growing up, i have not always been the most patriotic person, i will admit. in fact, for the majority of my young life, i had spent it wishing to be magically transported to england, (thanks to enid blyton) and then later, america (thanks to disney, mtv and, well, hollywood). being here, i had never felt a true closeness or deep connection to my country because i had grown up my whole life being told countless times by countless people that i was (allegedly) "whitewashed."

but circa 2015/2016, i began a long distance relationship and i found that every time i was abroad, i became automatically defensive and fiercely proud of my nationality. i spoke highly of the cultural norms, i constantly craved the food and above all else, i had a very strange inclination to want to converse in malay as much as possible. would you believe, i was actually fearful of forgetting the language(!)

these days, i would unabashedly say that i am unequivocally and irrevocably intolerant of foreigners who live and work in malaysia yet have zero respect for the country, its culture/cultural norms and act as if they are lords of the country instead of allowed visitors. what i think is outstandingly deplorable is a guest (at best) overstepping their boundaries and scorning the homeowner.

first off, in order to move to countries where english is declared as a second language, i.e. japan, china and thailand, for example; there is a requirement for the expatriate to, at the very least, have basic knowledge of the language. if not prior to arrival then once they have arrived. foreigners here who have lived for close to a decade and who are still uber proud of having never bothered to learn sincerely piss me off because it shows a total lack of care for wanting to assimilate. "why should i bother? everybody speaks english." how. rude.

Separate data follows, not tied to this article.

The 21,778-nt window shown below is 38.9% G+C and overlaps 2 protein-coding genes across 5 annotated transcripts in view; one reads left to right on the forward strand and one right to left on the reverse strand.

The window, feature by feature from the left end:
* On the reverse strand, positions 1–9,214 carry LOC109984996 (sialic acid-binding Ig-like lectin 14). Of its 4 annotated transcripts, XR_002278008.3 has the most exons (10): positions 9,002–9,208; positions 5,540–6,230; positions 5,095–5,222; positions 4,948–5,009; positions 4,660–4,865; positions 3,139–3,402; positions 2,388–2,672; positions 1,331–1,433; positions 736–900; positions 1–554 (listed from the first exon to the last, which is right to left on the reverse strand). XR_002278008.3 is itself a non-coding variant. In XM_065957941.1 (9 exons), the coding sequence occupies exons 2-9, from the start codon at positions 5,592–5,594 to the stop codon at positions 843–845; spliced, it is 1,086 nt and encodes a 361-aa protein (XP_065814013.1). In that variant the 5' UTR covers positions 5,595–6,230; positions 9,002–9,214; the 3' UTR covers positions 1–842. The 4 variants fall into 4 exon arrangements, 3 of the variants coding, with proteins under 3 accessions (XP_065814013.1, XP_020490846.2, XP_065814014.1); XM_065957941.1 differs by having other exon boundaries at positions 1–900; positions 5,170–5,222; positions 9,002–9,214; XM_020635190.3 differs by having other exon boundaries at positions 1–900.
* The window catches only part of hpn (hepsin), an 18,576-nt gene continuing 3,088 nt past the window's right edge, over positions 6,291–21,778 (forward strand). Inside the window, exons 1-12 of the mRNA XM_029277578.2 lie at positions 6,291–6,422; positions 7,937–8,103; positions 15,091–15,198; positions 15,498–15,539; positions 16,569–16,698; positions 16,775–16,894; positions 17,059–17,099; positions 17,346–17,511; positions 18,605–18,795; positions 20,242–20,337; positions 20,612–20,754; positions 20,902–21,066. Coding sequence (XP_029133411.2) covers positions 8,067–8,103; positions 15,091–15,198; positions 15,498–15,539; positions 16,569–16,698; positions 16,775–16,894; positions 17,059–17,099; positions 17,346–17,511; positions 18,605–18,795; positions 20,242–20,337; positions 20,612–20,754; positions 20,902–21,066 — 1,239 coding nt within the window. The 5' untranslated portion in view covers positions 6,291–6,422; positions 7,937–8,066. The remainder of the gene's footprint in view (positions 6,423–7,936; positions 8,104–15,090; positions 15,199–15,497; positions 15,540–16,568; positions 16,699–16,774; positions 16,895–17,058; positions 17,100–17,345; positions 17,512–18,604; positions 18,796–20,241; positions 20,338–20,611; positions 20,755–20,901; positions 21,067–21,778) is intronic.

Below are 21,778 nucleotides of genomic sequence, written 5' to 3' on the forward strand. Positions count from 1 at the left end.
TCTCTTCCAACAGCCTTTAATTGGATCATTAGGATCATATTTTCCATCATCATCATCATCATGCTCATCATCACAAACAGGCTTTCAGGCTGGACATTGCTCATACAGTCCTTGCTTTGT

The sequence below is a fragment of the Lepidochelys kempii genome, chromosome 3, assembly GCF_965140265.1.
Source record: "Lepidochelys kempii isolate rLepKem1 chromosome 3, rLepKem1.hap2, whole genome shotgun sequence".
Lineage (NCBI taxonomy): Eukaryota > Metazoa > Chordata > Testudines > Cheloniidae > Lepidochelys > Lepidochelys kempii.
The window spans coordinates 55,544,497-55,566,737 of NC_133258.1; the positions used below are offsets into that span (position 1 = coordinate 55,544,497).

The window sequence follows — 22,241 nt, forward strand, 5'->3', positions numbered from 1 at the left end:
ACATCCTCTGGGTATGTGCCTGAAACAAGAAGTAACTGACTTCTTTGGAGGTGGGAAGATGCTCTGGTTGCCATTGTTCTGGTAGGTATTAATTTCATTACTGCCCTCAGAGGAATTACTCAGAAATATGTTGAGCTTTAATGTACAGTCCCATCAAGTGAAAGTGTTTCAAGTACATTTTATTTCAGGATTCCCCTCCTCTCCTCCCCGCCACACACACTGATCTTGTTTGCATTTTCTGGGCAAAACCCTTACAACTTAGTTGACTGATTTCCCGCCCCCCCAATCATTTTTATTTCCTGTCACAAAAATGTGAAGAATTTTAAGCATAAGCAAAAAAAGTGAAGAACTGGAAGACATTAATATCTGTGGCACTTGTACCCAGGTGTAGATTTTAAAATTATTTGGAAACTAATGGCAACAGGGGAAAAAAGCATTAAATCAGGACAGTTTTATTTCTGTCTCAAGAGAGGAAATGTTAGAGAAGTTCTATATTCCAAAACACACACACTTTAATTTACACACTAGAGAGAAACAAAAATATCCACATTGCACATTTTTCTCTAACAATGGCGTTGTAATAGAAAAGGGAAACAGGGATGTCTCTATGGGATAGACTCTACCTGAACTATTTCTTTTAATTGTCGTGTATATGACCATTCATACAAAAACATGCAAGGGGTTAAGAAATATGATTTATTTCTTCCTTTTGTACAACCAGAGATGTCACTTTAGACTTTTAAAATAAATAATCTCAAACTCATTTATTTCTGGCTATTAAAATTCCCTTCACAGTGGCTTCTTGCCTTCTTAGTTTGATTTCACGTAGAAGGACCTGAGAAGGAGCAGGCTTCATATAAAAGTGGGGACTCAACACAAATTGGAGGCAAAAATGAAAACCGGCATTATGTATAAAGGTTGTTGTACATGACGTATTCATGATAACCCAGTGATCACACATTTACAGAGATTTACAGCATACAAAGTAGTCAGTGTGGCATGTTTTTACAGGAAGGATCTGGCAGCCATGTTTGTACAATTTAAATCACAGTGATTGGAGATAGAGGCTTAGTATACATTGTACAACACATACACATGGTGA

secondly, this constant criticism of how things work in malaysia—the government, societal norms, et cetera. i would like to say that malaysians are totally allowed to lament because we are taxpayers plus, this is essentially our homeland. if we are lamenting, we are frustrated because we, the people, wish for change. it is not a green light for a non-malaysian to be granted the same right to lament because if you are a foreigner and you wish for change—well. put your money where your mouth is and effect some, i would say! it baffles me when citizens of a first world country make the conscious choice to move backwards to a third world developing country and expect for things to be first world. um. if you were living in a megalopolis and you moved away to a rural village, why would you whine about not having the same luxuries? it makes zero sense.

finally, cultural norms and expectations.

growing up, i was taught to remove my shoes before entering someone's home. to never show up empty-handed. to greet the elders of the house, i.e. parents. grandparents. if it was someone wanting to take you out to dinner, they would be your transport. they would pick up the cheque at the end of the meal. if you had volunteered to host friends from out of town, then you would never demand that they go out of pocket. however, with foreigners infiltrating the community, there is some unsolicited audacity to impose their "beliefs" and label such values as archaic. backward. apparently, it is some sort of bewilderment for such expectations and culture to "still exist" because it is 2021. excuse me, who cares? i truly was not aware that manners came with sell-by dates. and if this has been the values that i have been raised with and ingrained, am i the one to blame? the only bone i personally have to pick is with regards to basic human rights and fairness. i vehemently do not subscribe to male worship where a man is feared, revered and can basically do no wrong.

i was motivated to write this post following a grousing i had been on the receiving end of from a foreign national—protesting the movement control order. surprise, surprise. while i understand that this can be a trying time for all of those without solid support of a community (friends/family), i feel it is so selfish not to, again, consider the fact that this restriction helps all of us malaysians who live with our families. grandparents, parents, nieces and nephews—there are several generations under one roof and, yes, this is one more cultural norm. hereafter, i am fully prepared to tell any foreigner who continuously moans about how things are run and done in malaysia: please feel free to make your way on to the cheapflights or expedia website and proceed to purchase your one-way ticket for a return flight back to where you came from. dipersilakan dan sekian, terima kasih.